“You doubt me, ma’am. Mrs. Menzies, the former Miss Hatty Lennox, has the same fiery mass of red curls that you…”

“Mr. Lindsay, if that is your name, these things you offer me as proof of your bona fides are all things anyone seeking to ingratiate himself with me could learn easily. If you are a friend of my uncle and aunt, then why not wait to be presented to me in their drawing room?” Bella snapped, although like him, she kept her voice low. She had no wish to be discovered with a man in her bedchamber, particularly one as personable as her visitor.

“Why not wait to be presented? Do I wish to know you, Lady Isabella? There are some who would say acquaintance with you must tarnish my name and reputation,” Lindsay said.

Bella rose up abruptly, and catching him by surprise, tipped him off balance. She grabbed the poker and swung it round hard against the back of his knee.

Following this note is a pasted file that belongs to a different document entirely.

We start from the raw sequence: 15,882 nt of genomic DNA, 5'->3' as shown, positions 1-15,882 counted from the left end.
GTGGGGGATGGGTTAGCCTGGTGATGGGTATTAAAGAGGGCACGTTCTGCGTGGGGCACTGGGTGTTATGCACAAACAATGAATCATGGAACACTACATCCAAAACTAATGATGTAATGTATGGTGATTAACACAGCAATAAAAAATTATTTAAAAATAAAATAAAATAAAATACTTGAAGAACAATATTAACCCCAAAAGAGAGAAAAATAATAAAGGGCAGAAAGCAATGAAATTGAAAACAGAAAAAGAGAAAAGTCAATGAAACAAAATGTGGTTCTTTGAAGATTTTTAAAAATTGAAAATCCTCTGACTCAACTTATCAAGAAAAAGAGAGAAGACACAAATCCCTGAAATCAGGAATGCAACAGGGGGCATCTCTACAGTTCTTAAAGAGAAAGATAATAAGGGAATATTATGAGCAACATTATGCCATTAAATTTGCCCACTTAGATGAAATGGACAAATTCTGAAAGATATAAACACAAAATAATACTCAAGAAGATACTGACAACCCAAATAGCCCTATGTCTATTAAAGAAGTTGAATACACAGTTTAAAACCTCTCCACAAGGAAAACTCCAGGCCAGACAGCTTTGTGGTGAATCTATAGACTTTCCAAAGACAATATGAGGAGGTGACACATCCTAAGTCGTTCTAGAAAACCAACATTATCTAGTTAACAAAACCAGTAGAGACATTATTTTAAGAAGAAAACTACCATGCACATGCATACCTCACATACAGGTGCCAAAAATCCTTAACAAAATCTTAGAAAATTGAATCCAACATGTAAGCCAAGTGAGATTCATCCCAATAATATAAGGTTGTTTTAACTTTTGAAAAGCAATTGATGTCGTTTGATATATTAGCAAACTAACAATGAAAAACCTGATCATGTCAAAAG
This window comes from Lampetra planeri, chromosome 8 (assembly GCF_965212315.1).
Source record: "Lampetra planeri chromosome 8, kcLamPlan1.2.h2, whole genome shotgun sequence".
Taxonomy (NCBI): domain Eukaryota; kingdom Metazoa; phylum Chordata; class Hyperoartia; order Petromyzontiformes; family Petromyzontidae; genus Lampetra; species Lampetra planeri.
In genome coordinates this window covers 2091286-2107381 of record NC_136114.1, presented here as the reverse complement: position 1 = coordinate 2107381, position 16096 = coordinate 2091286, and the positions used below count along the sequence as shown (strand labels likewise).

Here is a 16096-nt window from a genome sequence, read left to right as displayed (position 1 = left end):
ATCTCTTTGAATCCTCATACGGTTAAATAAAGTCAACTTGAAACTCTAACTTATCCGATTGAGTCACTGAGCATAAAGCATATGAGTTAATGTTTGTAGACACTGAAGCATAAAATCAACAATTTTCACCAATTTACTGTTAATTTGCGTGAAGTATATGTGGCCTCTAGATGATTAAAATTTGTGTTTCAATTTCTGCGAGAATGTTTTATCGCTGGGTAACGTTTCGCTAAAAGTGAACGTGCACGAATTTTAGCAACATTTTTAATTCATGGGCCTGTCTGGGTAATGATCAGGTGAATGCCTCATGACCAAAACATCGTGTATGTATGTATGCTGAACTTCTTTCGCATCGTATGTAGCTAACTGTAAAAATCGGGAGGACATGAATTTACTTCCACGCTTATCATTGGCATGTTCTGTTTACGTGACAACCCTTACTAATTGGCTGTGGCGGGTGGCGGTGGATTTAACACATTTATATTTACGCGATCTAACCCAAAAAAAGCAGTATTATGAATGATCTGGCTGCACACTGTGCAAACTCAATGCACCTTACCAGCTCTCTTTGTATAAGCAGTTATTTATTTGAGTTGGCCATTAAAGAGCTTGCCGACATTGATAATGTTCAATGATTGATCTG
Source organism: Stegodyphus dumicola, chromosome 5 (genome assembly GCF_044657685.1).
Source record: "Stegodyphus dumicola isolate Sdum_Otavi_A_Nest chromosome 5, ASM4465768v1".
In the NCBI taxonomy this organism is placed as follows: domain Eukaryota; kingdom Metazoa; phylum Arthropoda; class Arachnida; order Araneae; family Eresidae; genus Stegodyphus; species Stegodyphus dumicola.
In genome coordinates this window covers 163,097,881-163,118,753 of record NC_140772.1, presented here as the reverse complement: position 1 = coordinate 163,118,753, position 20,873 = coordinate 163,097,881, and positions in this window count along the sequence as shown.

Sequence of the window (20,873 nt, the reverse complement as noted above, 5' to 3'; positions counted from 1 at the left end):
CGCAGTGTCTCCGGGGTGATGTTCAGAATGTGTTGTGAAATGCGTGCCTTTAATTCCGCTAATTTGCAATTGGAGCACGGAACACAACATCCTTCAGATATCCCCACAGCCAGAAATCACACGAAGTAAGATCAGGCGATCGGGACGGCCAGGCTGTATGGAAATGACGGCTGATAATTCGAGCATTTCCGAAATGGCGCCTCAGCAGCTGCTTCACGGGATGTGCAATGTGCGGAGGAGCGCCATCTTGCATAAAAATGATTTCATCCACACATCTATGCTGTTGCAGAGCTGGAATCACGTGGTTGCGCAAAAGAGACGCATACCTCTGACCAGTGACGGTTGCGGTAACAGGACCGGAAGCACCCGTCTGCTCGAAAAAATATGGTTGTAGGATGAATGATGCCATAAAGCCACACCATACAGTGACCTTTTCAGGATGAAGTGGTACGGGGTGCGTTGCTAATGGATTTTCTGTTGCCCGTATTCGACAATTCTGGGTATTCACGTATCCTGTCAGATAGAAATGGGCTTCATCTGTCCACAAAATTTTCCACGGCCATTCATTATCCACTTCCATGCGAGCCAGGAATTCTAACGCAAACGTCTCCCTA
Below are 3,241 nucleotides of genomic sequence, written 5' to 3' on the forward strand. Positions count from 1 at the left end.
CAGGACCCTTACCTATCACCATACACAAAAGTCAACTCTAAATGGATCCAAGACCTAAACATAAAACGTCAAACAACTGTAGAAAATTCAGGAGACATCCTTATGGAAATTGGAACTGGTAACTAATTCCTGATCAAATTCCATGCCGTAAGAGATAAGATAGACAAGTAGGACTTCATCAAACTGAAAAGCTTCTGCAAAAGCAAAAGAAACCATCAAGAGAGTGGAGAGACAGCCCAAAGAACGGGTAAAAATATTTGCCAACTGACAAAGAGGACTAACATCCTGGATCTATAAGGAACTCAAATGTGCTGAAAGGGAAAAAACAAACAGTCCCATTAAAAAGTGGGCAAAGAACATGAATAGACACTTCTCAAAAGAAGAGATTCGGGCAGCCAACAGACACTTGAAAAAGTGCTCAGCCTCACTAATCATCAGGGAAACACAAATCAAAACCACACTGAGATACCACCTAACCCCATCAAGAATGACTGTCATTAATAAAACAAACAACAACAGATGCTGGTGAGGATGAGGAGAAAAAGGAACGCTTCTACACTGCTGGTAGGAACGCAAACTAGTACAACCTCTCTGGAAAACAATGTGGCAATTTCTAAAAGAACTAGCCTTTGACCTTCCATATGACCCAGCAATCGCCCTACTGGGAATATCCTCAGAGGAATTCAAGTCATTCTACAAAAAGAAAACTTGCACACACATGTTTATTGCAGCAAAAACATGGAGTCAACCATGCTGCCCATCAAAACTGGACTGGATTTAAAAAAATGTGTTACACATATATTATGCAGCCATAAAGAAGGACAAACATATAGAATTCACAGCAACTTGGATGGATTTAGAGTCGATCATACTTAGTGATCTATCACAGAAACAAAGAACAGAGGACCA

“You little hell-cat!” He groaned in pain, but caught Bella’s wrist with masterful ease as she drew the poker back for another swipe. “What did you think to achieve?”

“The removal of the self-satisfied affront that denies me any defence of my reputation.” Bella squirmed as his grip tightened around the fine bones of her wrist. She would have a ring of bruises showing through her pale skin on the morrow. How would she explain them to her aunt?

“In London I have been used to sticking a hat pin into the idlers and Beaus who trap me among Hatchard’s book shelves.” The memory of several unpleasant encounters nonetheless cheered her. There were one or two men who would now think again before acting on assumptions.

“But as you do not wear a hat to bed, you attack me with a poker,” Lindsay said, and she saw him suppress the smile it almost brought to his strong boned face. “I did not say I agreed with those who have condemned you, ma’am.”

“You do not have to say it, Mr. Lindsay. Your presence in my bedchamber tells me exactly what you think of me,” Bella retorted, and desolation flooded her. Would life never return to anything like the normality she had once known?